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Michigan’s 2021 game-by-game difficulty ranked by ESPN’s FPI metric

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Half of the schedule could be a toss-up.

NCAA Football: Rutgers at Michigan Raj Mehta-USA TODAY Sports

The Michigan Wolverines play in the Big Ten East, so the schedule is going to be naturally difficult every season. This year’s slate of games hits a little bit different given the struggles last year and the need to turn things around in year seven of the Jim Harbaugh era.

In a lot of ways, this season feels like a toss-up for the Wolverines. It would not be surprising to see water find its level and Michigan get back to being the 9-10 win program they have typically been under Harbaugh. However, it also would not be shocking for them to struggle for the second season in a row with changes everywhere and questions all over the roster.

There is not a true predictive metric out there that too much stock can be put into ahead of this year with so many unknowns, but ESPN’s preseason Football Power Index is one that is attempting to do so.

From ESPN:

The Football Power Index (FPI) is a measure of team strength that is meant to be the best predictor of a team’s performance going forward for the rest of the season. FPI represents how many points above or below average a team is. Projected results are based on 20,000 simulations of the rest of the season using FPI, results to date, and the remaining schedule. Ratings and projections update daily. FPI data from seasons prior to 2019 may not be complete.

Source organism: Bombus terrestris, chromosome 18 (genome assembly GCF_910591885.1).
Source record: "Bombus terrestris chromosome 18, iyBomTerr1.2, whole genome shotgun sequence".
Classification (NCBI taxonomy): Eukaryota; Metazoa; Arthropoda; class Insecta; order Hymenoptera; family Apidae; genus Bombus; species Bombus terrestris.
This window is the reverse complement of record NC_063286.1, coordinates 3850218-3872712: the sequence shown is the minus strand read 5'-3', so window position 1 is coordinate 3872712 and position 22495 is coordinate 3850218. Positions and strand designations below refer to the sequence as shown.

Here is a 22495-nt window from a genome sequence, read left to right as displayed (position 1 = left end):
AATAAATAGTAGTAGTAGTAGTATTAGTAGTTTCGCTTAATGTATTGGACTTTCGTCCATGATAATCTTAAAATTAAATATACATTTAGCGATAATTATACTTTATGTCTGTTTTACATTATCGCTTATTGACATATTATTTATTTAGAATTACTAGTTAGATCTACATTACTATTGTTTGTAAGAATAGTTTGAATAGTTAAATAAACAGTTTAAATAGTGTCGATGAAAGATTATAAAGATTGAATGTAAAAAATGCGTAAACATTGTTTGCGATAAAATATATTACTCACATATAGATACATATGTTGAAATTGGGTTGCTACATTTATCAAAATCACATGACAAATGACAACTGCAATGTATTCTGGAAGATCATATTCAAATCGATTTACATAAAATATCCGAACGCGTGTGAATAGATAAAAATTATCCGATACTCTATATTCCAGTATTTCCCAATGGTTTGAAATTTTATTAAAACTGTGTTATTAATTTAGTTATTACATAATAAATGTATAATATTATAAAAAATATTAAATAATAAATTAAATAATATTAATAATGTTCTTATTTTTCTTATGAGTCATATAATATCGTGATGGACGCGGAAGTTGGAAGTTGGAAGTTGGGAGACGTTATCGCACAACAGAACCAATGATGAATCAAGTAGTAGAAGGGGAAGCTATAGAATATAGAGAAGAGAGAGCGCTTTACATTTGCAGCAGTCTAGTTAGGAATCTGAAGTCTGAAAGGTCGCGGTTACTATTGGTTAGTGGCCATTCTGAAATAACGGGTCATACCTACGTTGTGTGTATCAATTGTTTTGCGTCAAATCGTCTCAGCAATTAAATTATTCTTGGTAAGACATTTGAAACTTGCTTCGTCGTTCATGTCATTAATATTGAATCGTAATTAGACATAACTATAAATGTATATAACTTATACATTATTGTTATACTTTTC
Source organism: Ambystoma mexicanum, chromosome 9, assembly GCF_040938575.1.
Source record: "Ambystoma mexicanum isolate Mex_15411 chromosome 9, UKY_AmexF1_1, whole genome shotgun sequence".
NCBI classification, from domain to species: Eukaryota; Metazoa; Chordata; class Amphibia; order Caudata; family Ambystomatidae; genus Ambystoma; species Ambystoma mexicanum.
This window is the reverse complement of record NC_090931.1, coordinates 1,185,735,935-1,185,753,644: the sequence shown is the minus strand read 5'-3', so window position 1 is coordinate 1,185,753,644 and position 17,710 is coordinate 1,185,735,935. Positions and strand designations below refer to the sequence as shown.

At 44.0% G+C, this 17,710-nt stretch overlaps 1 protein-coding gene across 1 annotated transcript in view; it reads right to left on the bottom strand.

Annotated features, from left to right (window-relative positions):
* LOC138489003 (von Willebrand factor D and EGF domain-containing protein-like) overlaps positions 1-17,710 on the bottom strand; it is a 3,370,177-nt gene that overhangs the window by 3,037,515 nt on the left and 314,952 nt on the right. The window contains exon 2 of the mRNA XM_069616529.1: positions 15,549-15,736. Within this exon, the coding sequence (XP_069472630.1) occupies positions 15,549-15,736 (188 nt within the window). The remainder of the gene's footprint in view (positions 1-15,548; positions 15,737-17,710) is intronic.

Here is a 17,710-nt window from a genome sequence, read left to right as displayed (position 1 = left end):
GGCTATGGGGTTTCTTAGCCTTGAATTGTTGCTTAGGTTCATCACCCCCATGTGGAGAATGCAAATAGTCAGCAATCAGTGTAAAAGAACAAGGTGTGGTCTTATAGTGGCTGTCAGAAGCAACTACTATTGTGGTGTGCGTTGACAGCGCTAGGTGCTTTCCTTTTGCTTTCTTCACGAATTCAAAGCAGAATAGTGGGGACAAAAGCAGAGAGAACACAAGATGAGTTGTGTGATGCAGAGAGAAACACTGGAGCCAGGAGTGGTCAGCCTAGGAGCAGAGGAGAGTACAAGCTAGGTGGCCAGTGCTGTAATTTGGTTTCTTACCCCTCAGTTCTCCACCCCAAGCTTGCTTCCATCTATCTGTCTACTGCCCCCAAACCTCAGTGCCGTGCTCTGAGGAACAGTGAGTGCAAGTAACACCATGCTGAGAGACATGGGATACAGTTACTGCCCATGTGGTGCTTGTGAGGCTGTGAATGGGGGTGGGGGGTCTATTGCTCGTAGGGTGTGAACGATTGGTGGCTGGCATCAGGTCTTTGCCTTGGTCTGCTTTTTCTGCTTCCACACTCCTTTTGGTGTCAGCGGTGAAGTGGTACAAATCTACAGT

They have Michigan finishing with 6.4 wins through their metric, which obviously falls way short of what people are hoping to see around these parts.

Here is the ranking of Michigan’s games from toughest to easiest.

1. Nov. 27 vs. Ohio State (18.7% chance of victory)

2. Nov. 13 at Penn State (28% chance of victory)

3. Oct. 2 at Wisconsin (32.3% chance of victory)

4. Oct. 30 at Michigan State (48.2% chance of victory)

5. Oct. 9 at Nebraska (52.5% chance of victory)

6. Nov. 6 vs. Indiana (57.1% chance of victory)

7. TIED — Sept. 11 vs. Washington, Nov. 20 at Maryland (61.4% chance of victory)

8. Oct. 23 vs. Northwestern (63.4% chance of victory)

9. Sept. 25 vs. Rutgers (82.6% chance of victory)

10. Sept. 4 vs. Western Michigan (83.5% chance of victory)

11. Sept. 18 vs. Northern Illinois (92% chance of victory)

The schedule essentially breaks down Into quarters with three games Michigan will almost certainly win, three games they should win, three toss-ups and three with bleak outlooks. This is obviously a preseason metric, so these percentages will change once game data is plugged in when the year gets going.

I’m not ready to come out with an official season prediction yet, but it feels somewhat safe to say this team will not win less than six games. I expect that a return to a normal offseason and some new blood injected into the program will help them at the very least get bowl eligible.

If the ceiling is nine wins, Michigan has to find three victories in that top six somewhere. Vegas has the over/under set at 7.5 and I think I’d take the over in a scenario where I had to pick. We will see how that develops as the summer goes on.